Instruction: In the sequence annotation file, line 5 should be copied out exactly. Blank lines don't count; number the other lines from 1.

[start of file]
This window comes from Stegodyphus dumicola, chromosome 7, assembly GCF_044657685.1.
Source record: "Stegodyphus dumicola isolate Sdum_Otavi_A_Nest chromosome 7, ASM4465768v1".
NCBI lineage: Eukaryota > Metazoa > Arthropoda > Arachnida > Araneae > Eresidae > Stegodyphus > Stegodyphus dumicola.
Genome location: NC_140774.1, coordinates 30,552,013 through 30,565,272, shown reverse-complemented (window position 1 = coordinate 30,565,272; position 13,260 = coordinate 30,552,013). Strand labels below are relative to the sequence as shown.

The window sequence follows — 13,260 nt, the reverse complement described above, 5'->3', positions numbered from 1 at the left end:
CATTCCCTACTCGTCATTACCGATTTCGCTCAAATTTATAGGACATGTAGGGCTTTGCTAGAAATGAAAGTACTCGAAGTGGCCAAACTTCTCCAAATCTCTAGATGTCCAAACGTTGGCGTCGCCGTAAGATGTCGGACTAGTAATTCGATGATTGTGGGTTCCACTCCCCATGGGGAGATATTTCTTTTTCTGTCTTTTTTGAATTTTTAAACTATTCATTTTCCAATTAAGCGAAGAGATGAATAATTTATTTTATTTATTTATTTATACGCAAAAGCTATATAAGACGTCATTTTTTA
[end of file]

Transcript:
The window sequence follows — 13,260 nt, the reverse complement described above, 5'->3', positions numbered from 1 at the left end: